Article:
If you agonize over every post-heartbreak detail related to your ex while torturing yourself with old photos of happier (and less lonely) times, then you're probably very near becoming some sort of senior citizen. Breaking up, even with all our modern conveniences, is still a very difficult process for some to achieve, let alone master with precision. Thankfully, we have heartless teenagers here to show us the way.

According to a new study from the Pew Research Center on teens, dating, and technology, these heartless teens are not conjuring the spirits of the past by creating "digital shrines" to their exes. In fact, these teens aren't even obsessively stalking their respective exes' Instagram, Facebook, or Twitter profiles. Today's teens, according to the study, are growing increasingly comfortable with the idea of initiating a post-breakup "pruning" of all digital connections with former significant others:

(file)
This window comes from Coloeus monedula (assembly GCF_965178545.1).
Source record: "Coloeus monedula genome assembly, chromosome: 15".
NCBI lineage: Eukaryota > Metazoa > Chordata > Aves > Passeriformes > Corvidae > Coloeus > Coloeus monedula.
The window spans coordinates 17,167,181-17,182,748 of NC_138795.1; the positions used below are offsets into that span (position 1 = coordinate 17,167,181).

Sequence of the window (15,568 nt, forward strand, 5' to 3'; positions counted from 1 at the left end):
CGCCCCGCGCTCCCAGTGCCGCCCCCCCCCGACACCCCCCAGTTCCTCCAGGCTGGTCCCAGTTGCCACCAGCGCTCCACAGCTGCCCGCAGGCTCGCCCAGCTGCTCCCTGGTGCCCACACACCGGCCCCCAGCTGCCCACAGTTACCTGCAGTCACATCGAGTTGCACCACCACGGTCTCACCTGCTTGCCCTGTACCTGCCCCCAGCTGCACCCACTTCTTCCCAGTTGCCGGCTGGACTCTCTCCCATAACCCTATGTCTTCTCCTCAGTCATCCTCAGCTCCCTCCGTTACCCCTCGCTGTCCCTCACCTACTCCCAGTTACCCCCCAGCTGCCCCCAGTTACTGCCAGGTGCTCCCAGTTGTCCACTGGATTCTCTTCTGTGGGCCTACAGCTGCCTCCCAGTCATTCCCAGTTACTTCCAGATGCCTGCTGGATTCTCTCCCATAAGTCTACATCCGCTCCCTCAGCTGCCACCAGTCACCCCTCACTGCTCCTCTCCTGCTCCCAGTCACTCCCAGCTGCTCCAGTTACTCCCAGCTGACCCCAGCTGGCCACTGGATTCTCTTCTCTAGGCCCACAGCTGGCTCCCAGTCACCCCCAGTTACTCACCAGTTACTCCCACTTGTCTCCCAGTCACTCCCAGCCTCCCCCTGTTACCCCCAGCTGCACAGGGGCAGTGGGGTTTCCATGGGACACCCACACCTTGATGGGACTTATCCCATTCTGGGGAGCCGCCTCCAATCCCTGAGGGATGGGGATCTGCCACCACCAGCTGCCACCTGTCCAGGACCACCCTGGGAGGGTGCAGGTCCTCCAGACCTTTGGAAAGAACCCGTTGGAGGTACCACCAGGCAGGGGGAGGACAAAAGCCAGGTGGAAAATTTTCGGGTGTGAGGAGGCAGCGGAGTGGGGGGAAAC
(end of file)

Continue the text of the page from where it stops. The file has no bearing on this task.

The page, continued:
Accordingly, teens often take steps to prune these digital connections when romantic relationships end. Among teens with romantic relationship experience:

  • 48% have removed someone they used to date from their cellphone’s address book.
  • 38% have untagged or deleted photos of themselves and a past partner on social media.
  • 37% have unfriended or blocked someone they used to be in a relationship with on social media.11
  • 30% have blocked an ex from texting them.

This process is particularly noticeable among young women, with 48 percent of female teens reporting they have deleted their ex's number from their phone. By comparison, there are no detectable gender differences when it comes to relationship pruning via the old school texting route. Girls and boys are "equally likely to have removed an ex from their phone contacts list," according to the Research Center's findings.

Still struggling with how to successful end it with your current significant other?

Listen to the kids!